Letter to the Editor Windsor Times 8-20-2015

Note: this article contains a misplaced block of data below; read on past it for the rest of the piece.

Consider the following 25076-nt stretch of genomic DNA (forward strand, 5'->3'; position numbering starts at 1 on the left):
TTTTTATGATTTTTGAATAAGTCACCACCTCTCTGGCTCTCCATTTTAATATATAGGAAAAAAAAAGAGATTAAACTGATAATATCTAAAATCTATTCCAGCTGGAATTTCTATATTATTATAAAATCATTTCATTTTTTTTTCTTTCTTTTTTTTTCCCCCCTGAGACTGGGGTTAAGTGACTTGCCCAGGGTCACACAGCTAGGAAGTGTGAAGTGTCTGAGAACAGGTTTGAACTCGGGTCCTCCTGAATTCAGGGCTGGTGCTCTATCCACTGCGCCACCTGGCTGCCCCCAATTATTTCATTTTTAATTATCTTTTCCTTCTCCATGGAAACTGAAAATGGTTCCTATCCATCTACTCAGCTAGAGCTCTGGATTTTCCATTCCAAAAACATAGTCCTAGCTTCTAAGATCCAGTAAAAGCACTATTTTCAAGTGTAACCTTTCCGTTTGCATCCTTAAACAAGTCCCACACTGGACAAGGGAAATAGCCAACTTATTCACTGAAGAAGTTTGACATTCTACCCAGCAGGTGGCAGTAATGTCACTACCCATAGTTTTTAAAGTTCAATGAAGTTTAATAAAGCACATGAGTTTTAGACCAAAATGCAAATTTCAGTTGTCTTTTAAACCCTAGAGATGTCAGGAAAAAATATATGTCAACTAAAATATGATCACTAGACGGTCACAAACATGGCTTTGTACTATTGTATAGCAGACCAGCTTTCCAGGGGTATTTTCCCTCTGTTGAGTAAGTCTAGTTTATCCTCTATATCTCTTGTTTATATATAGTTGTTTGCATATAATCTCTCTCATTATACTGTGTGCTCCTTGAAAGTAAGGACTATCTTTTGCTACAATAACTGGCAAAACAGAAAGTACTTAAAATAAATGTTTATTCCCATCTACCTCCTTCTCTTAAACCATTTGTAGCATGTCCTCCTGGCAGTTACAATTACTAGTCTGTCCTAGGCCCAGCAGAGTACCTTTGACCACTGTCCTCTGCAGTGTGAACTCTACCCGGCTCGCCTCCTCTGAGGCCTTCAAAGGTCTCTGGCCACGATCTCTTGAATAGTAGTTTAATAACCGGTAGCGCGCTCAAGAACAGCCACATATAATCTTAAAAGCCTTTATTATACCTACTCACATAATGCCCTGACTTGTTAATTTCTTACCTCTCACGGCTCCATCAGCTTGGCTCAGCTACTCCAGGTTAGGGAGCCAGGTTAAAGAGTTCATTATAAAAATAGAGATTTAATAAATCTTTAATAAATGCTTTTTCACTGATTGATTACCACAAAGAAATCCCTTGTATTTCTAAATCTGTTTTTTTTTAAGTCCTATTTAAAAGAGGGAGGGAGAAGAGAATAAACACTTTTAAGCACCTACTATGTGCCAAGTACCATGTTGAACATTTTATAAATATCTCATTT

I am writing in response to Paul Kelley’s commentary and Dave Heventhal’s letter. Our family has been living and farming on Eastside and Starr Roads for over 60 years and four generations. We have followed the county land use rules and gone out of our way to be good stewards of the land, trees and water, which we feel so blessed to enjoy and share with others. We were aware that the Lyttons were buying land with their San Pablo casino earnings, and know people who have sold their homes to them. The Lyttons have also offered, multiple times, to buy our farm, but we’ve said no because where else would we go? This is our homeland, and no amount of money can come close to our deep love for the land. Since the Lyttons submitted their application and Environmental Assessment to the Bureau of Indian Affairs in 2009, the community was always told publicly that the Lyttons’ intention was to construct 147 houses and three community buildings on 124 acres along Windsor River Road. Despite the fact that their residential development on Windsor River Road is contrary to the Sonoma County General Plan and would cut down many, many significant oak trees (around 1,500) which I have known and loved my entire life, I could appreciate the Lyttons’ desire to live together and re-establish a homeland, and came to understand this residential plan; however when the Sonoma County Board of Supervisors in March, 2015 unanimously signed an agreement with the Lyttons supporting a vastly expanded acreage (1,300 acres) in totally new neighborhoods and a greatly expanded development proposal (commercial and residential) with no Environmental Assessment of the entire acreage after closed session meetings, and no prior community engagement meetings or public hearings for the many neighbors who live and own homes and properties all around this land, this was too much. Mr. Kelley and Mr. Heventhal conveniently neglected to mention these details, nor the unknown environmental impacts of the vastly expanded development, such as water usage and traffic. The County Supervisors failed to represent the many people who live near this land. Instead they rubber-stamped a 200-room hotel, restaurants, shops, entertainment center, 200,000-case winery and event center on the rural, agricultural land around us, with no thought to the neighbors or the rural landscape. It would be extremely difficult for anyone else to ever build a hotel on this land, and it would also be very difficult to build a winery of this size. Any proposed development would go through a public process. To say that the Press Democrat and Windsor Times have accurately portrayed the Lytton development is misleading. The papers have not mentioned the fact that there was no effort on the part of the County to seek input from the many residents of the area before signing its agreement. To say that the Lyttons need to diversify their casino earnings is also misleading. Perhaps Mr. Heventhal is not aware that the Lyttons have already invested millions in Bell Village, Airport Business Park and in Mayacama Club, to name a few plus over $50 million in Sonoma County real estate, including vacation rentals. I wonder if Mr. Kelley or Mr. Heventhal would feel the same way if they were suddenly told that a 200-room hotel was going to be built next door on the quiet country lane zoned for agriculture? I have every desire to welcome the Lyttons and be a good neighbor, if they respect their neighbors and the rural landscape. This is a homeland for all of us. The County’s Memorandum of Agreement with the Lyttons is extremely anti-democratic, and therefore I cannot support Congressman Huffman’s bill HR 2538, which would put the Lyttons’ land into federal trust.